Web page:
Although the 2010 Physician Fee Schedule originally included a conversion factor that would have been 21 percent lower than the 2009 level, practices haven’t felt that cut yet this year,because legislators have voted several times to freeze payments, which now use the conversion factor of $36.0791. That freeze will expire on May 31, after which your Medicare payments will drop considerably unless Congress steps in once more.
However, one government entity’s calculations show that the freeze is costly. According to a May 7 Congressional Budget Office report, freezing payments at the current levels for the rest of 2010 would cost the government…
Posted on 23. Apr, 2010 by Editor.
If you’ve been worrying that the oncologist’s illegible signature on an order is going to come back to haunt your practice in an audit, CMS has offered
answers on when you’re in the clear and when that untidy scrawl could have reviewers requesting additional information.
1. Get Signature Guidelines Down Pat
Posted on 12. Apr, 2010 by Editor.
If you slip up on screening colonoscopy claims’ frequency guidelines and eligibility requirements, Medicare will pay you zilch.
Use this guidance to capture every screening dollar your gastroenterologist deserves.
Home in on Eligibility Requirements for Average-Risk Test
Posted on 12. Mar, 2010 by Editor.
Attach your procedure notes and the OIG’s report to pack extra punch.
Even if you follow all of CMS’s rules in reporting modifier 25 (Significant, separately identifiable evaluation and management service by the same physician on the same day of the procedure or other service), your Medicare payer may sometimes still choose to deny your claim.
If you feel you deserve the pay for the EM service you performed, you should appeal the denial. Alice Kater, CPC, PCS, coder with Urology Associates of South Bend in Indiana, offers the following sample appeal letter (below) as an example of how she has challenged her payer to collect rightful reimbursement.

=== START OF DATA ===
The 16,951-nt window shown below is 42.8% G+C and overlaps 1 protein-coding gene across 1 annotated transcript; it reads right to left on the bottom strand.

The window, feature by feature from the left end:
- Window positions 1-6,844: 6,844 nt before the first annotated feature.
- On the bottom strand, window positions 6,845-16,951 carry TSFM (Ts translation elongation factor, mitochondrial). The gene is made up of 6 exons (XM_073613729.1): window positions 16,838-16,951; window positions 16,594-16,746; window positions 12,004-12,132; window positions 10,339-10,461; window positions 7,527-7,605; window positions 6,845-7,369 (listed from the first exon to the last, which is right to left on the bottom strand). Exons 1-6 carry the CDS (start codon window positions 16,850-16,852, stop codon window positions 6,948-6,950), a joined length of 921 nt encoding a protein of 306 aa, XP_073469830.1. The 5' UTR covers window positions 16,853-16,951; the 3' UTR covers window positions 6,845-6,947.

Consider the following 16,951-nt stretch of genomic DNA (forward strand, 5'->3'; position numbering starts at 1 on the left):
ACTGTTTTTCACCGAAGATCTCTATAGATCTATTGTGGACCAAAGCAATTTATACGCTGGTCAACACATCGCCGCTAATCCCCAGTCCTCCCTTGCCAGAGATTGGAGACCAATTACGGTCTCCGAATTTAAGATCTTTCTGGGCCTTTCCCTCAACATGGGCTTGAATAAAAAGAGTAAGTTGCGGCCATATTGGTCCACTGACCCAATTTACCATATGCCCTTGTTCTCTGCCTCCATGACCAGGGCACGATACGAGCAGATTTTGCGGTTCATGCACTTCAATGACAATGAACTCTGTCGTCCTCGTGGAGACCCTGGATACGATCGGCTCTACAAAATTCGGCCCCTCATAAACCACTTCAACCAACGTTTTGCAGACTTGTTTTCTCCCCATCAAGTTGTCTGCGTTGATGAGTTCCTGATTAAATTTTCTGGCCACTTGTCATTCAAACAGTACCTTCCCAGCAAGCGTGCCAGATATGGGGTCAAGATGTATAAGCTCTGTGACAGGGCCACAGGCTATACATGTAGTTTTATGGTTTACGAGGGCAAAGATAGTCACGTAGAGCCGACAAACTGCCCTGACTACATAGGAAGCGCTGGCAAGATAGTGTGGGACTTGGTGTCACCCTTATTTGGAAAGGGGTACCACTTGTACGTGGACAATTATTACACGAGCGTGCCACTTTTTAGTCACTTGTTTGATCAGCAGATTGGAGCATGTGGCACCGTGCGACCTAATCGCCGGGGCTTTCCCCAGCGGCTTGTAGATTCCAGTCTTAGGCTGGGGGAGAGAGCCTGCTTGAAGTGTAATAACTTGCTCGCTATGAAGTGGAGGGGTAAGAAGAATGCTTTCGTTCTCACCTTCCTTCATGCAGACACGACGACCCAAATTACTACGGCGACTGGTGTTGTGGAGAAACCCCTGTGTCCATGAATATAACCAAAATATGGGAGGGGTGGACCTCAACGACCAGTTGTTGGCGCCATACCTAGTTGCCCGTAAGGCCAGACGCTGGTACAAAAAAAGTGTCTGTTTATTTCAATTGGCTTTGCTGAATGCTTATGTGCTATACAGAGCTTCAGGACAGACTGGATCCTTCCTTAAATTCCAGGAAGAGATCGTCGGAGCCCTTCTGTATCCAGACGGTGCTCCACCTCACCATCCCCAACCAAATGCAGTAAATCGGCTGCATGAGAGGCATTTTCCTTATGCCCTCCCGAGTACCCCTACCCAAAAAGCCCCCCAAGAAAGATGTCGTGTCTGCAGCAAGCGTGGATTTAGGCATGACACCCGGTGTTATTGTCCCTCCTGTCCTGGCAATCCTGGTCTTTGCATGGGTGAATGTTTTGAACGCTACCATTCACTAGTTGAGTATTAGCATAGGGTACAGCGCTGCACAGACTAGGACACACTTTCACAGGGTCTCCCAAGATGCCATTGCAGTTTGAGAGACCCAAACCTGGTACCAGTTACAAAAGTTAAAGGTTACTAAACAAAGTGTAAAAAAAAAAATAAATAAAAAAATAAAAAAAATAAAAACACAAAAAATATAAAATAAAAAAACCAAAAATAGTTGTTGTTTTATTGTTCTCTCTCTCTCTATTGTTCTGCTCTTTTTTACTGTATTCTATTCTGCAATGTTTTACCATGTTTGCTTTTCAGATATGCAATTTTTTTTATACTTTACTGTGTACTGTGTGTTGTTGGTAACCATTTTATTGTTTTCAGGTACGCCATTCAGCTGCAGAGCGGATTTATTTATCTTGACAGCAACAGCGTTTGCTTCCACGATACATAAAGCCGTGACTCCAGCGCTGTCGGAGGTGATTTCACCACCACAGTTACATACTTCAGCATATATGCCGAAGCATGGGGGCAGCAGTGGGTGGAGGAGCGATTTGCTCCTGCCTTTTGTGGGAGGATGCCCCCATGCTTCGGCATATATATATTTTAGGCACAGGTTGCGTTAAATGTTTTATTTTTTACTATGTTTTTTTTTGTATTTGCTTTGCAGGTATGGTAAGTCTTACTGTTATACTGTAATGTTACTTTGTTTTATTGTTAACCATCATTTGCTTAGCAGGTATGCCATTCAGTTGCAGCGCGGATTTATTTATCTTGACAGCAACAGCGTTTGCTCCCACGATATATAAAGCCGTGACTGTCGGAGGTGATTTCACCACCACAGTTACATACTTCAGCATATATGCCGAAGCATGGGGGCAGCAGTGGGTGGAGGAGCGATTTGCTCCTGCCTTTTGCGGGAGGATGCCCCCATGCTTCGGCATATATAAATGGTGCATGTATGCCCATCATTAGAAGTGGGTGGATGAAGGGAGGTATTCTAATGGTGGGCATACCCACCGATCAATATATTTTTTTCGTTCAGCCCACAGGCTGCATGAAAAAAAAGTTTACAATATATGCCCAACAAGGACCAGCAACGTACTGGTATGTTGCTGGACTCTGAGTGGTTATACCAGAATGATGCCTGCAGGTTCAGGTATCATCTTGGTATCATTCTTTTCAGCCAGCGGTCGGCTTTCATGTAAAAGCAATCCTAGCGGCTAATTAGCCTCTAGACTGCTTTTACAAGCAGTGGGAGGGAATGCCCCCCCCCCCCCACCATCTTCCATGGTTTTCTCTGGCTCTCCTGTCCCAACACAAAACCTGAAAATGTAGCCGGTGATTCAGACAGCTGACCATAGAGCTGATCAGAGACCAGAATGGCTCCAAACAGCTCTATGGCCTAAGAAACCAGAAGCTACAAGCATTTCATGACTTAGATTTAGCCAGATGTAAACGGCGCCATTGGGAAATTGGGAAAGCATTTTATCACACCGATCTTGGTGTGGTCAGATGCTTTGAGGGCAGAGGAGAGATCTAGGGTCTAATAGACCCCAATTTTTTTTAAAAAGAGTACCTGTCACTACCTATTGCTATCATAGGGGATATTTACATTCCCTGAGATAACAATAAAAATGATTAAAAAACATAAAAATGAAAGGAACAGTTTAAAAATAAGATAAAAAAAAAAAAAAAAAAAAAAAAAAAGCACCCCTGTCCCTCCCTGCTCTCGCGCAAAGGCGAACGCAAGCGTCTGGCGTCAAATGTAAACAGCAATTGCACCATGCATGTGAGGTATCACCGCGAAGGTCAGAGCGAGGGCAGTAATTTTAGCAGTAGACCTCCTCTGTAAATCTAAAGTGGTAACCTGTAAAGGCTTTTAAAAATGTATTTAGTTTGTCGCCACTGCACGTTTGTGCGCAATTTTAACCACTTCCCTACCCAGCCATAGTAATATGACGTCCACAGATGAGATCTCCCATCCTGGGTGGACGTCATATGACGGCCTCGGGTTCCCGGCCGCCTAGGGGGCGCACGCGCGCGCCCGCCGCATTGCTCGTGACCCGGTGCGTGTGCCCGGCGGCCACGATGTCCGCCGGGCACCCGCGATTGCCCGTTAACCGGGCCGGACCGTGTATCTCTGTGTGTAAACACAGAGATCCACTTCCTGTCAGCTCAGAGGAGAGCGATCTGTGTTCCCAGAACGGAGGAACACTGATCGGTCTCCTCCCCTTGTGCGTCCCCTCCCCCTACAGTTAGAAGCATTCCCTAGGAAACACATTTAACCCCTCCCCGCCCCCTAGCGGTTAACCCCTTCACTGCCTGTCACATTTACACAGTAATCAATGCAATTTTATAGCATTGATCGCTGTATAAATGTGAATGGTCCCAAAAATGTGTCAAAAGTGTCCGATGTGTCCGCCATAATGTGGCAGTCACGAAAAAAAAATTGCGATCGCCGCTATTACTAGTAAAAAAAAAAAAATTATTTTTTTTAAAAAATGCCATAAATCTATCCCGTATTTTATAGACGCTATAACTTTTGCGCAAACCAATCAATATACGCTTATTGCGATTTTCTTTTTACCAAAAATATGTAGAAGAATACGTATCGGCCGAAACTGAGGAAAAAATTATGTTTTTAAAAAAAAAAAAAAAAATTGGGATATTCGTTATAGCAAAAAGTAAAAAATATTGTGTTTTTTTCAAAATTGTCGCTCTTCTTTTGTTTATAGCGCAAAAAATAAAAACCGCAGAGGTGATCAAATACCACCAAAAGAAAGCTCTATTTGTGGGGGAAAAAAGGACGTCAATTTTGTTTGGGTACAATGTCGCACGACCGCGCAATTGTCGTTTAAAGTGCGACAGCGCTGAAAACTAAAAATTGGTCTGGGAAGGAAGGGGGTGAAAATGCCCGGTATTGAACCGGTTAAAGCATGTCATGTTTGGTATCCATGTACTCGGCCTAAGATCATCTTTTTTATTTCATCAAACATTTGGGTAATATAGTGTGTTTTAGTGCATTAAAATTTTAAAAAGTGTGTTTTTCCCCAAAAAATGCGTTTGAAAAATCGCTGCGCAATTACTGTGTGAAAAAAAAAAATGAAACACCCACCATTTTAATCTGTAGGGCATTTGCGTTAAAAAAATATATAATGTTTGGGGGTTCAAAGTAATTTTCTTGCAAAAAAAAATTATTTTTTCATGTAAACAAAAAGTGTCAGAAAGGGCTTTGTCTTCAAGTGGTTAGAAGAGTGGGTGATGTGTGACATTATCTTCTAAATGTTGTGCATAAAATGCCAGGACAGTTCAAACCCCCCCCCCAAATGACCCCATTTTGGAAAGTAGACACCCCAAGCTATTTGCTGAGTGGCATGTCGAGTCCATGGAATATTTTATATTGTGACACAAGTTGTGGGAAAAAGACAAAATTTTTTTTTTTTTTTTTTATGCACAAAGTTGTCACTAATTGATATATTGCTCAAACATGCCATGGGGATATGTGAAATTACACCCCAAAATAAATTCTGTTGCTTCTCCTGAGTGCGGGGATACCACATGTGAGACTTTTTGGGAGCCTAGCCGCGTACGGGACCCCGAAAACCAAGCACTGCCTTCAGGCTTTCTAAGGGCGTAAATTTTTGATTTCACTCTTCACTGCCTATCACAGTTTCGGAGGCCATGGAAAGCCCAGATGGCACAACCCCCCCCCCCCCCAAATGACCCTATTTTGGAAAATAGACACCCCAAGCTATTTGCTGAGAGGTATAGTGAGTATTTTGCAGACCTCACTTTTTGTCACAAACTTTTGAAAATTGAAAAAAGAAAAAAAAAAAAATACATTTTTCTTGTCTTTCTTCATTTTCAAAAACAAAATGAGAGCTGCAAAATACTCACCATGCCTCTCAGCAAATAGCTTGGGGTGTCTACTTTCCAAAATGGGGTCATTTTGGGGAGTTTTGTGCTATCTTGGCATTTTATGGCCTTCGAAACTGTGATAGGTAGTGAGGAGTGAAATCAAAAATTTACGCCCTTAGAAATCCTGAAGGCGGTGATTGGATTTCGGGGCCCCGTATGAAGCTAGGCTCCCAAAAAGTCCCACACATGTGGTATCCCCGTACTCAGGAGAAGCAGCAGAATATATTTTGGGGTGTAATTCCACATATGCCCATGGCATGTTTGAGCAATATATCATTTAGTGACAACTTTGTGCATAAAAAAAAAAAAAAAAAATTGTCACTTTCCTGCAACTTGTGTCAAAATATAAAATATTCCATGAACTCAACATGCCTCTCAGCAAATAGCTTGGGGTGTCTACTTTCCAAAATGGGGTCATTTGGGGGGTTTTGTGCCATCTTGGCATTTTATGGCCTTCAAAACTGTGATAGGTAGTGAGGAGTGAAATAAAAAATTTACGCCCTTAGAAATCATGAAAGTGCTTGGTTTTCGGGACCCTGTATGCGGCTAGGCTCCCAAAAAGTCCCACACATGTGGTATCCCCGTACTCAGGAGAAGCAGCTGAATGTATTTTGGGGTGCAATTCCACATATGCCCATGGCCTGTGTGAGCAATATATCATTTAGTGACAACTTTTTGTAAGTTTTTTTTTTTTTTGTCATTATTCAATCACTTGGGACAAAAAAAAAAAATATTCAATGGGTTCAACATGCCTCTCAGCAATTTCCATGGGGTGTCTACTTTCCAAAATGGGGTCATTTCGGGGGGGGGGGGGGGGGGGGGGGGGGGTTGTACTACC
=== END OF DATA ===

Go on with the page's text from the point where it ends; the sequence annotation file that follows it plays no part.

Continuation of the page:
Posted on 22. Feb, 2010 by Editor.
If your oncologist takes both a bone marrow biopsy and a bone marrow aspiration, whether you’ll see Medicare reimbursement depends on the two guidelines below. But watch out: With OIG scrutiny and a HCPCS twist, these guidelines will put your coding savvy to the test.
Append 59 for Different Sites and Encounters
Because a bone marrow biopsy and a bone marrow aspiration can provide different diagnostic information for certain leukemia evaluations, taking both specimens from the same patient on the same day isn’t unusual, according to R.M. Stainton Jr., MD, president of Doctor’s Anatomic Pathology in Jonesboro, Ark.
Snag: Medicare and some other payers use the Correct Coding Initiative (CCI) edits to restrict how you bill for “sequenced” surgical procedures through the same incision. For biopsy and aspiration, CCI bundles the following codes:
Posted on 17. Feb, 2010 by Editor.
The Office of Inspector General (OIG) Work Plan for 2010 includes a closer look at Medicare payments for transforaminal epidural injections. The Work Plan specifically states, “We will review Medicare claims to determine the appropriateness of Medicare Part B payments for transforaminal epidural injections.”
Stay out of the OIG crosshairs by ensuring that your pain management specialist documents each procedure thoroughly. Follow these steps to count levels and assign the appropriate codes correctly.
1. Understand What ‘Transforaminal’ Means
Physicians often administer transforaminal epidurals laterally through the selected neuroforamen under fluoroscopy, says Joanne Mehmert, CPC, CCS-P, president of Joanne Mehmert and Associates in Kansas City, Mo. Once there, the physician performs an injection at the nerve root area to help relieve the patient’s pain. The medication goes into the anterior epidural space, “bathing” a specific spinal nerve as it exits the spinal cord.
CPT includes four codes to represent transforaminal epidural injections, which you choose between based on the injection site and number of injections: